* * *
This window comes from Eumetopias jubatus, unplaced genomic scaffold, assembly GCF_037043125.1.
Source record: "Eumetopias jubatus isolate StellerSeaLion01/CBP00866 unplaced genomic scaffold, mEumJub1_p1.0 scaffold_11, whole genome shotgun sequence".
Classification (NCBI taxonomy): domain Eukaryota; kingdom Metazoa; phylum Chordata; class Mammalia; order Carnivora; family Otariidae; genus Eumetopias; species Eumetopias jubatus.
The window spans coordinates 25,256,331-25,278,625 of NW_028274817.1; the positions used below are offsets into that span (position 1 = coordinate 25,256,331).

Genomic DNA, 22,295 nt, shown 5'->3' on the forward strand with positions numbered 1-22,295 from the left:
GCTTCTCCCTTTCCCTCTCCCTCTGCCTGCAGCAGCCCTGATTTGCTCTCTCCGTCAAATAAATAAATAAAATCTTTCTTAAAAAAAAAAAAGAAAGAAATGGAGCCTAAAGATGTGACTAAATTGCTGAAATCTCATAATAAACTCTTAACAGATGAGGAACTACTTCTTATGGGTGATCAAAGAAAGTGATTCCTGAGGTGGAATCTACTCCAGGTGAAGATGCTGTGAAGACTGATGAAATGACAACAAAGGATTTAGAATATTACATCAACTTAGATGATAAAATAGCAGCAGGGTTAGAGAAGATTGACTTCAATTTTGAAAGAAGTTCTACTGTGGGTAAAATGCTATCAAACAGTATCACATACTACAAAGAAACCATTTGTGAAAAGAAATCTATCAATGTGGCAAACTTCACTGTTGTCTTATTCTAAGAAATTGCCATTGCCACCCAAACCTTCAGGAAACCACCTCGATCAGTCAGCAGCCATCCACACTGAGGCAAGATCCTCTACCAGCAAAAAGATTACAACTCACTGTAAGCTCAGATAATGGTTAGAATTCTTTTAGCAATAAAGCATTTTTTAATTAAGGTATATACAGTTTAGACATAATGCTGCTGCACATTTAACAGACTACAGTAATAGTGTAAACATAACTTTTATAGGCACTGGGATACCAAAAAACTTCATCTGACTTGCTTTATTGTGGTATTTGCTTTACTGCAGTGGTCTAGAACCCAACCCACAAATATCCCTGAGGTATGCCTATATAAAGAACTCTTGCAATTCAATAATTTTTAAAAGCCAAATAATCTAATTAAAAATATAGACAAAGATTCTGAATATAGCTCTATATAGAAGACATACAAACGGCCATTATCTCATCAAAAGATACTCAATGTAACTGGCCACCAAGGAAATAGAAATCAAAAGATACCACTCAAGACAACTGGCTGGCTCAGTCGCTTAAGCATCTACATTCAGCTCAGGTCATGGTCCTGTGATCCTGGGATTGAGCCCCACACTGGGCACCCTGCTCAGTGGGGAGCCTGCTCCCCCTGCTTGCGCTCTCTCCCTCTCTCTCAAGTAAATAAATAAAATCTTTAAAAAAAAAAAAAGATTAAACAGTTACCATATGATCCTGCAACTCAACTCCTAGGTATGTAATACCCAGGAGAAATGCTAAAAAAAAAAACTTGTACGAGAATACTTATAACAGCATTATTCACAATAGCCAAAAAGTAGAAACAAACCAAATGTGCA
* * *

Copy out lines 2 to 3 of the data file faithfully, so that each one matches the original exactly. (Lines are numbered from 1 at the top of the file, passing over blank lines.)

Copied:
Source record: "Eumetopias jubatus isolate StellerSeaLion01/CBP00866 unplaced genomic scaffold, mEumJub1_p1.0 scaffold_11, whole genome shotgun sequence".
Classification (NCBI taxonomy): domain Eukaryota; kingdom Metazoa; phylum Chordata; class Mammalia; order Carnivora; family Otariidae; genus Eumetopias; species Eumetopias jubatus.